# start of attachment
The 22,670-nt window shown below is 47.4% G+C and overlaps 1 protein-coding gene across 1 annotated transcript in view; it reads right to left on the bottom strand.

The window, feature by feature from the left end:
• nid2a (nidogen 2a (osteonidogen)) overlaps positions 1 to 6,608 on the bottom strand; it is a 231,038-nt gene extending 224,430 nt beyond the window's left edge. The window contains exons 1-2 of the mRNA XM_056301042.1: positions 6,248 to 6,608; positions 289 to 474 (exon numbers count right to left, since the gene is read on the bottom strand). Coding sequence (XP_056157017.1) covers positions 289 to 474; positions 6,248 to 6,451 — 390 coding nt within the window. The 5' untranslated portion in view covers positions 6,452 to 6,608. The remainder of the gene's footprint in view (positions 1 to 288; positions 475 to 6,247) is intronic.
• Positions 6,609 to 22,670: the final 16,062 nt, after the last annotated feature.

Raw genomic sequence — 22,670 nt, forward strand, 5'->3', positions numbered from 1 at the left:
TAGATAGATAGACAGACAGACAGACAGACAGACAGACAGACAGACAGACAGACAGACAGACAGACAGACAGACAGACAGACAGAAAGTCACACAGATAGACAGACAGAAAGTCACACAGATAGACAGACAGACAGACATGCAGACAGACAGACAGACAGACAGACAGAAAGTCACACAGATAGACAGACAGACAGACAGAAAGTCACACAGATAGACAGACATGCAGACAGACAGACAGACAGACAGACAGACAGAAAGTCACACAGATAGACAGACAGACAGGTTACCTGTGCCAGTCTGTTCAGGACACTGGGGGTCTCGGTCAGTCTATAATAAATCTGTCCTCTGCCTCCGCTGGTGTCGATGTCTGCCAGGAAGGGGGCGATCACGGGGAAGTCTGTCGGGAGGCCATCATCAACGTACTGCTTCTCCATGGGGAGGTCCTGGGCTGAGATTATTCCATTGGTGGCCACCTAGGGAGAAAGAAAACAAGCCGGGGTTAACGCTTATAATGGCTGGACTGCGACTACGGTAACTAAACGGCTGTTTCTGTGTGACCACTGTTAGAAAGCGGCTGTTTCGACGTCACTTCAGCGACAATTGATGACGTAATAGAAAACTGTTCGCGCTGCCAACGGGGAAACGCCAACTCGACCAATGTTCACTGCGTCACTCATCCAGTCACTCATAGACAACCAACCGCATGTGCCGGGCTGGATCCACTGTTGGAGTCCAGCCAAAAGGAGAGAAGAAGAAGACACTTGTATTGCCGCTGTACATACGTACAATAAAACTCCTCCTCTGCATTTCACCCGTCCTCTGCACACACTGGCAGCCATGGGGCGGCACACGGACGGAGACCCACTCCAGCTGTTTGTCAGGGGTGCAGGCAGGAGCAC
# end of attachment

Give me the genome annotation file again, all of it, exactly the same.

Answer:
The 22,670-nt window shown below is 47.4% G+C and overlaps 1 protein-coding gene across 1 annotated transcript in view; it reads right to left on the bottom strand.

The window, feature by feature from the left end:
• nid2a (nidogen 2a (osteonidogen)) overlaps positions 1 to 6,608 on the bottom strand; it is a 231,038-nt gene extending 224,430 nt beyond the window's left edge. The window contains exons 1-2 of the mRNA XM_056301042.1: positions 6,248 to 6,608; positions 289 to 474 (exon numbers count right to left, since the gene is read on the bottom strand). Coding sequence (XP_056157017.1) covers positions 289 to 474; positions 6,248 to 6,451 — 390 coding nt within the window. The 5' untranslated portion in view covers positions 6,452 to 6,608. The remainder of the gene's footprint in view (positions 1 to 288; positions 475 to 6,247) is intronic.
• Positions 6,609 to 22,670: the final 16,062 nt, after the last annotated feature.

Raw genomic sequence — 22,670 nt, forward strand, 5'->3', positions numbered from 1 at the left:
TAGATAGATAGACAGACAGACAGACAGACAGACAGACAGACAGACAGACAGACAGACAGACAGACAGACAGACAGACAGACAGAAAGTCACACAGATAGACAGACAGAAAGTCACACAGATAGACAGACAGACAGACATGCAGACAGACAGACAGACAGACAGACAGAAAGTCACACAGATAGACAGACAGACAGACAGAAAGTCACACAGATAGACAGACATGCAGACAGACAGACAGACAGACAGACAGACAGAAAGTCACACAGATAGACAGACAGACAGGTTACCTGTGCCAGTCTGTTCAGGACACTGGGGGTCTCGGTCAGTCTATAATAAATCTGTCCTCTGCCTCCGCTGGTGTCGATGTCTGCCAGGAAGGGGGCGATCACGGGGAAGTCTGTCGGGAGGCCATCATCAACGTACTGCTTCTCCATGGGGAGGTCCTGGGCTGAGATTATTCCATTGGTGGCCACCTAGGGAGAAAGAAAACAAGCCGGGGTTAACGCTTATAATGGCTGGACTGCGACTACGGTAACTAAACGGCTGTTTCTGTGTGACCACTGTTAGAAAGCGGCTGTTTCGACGTCACTTCAGCGACAATTGATGACGTAATAGAAAACTGTTCGCGCTGCCAACGGGGAAACGCCAACTCGACCAATGTTCACTGCGTCACTCATCCAGTCACTCATAGACAACCAACCGCATGTGCCGGGCTGGATCCACTGTTGGAGTCCAGCCAAAAGGAGAGAAGAAGAAGACACTTGTATTGCCGCTGTACATACGTACAATAAAACTCCTCCTCTGCATTTCACCCGTCCTCTGCACACACTGGCAGCCATGGGGCGGCACACGGACGGAGACCCACTCCAGCTGTTTGTCAGGGGTGCAGGCAGGAGCAC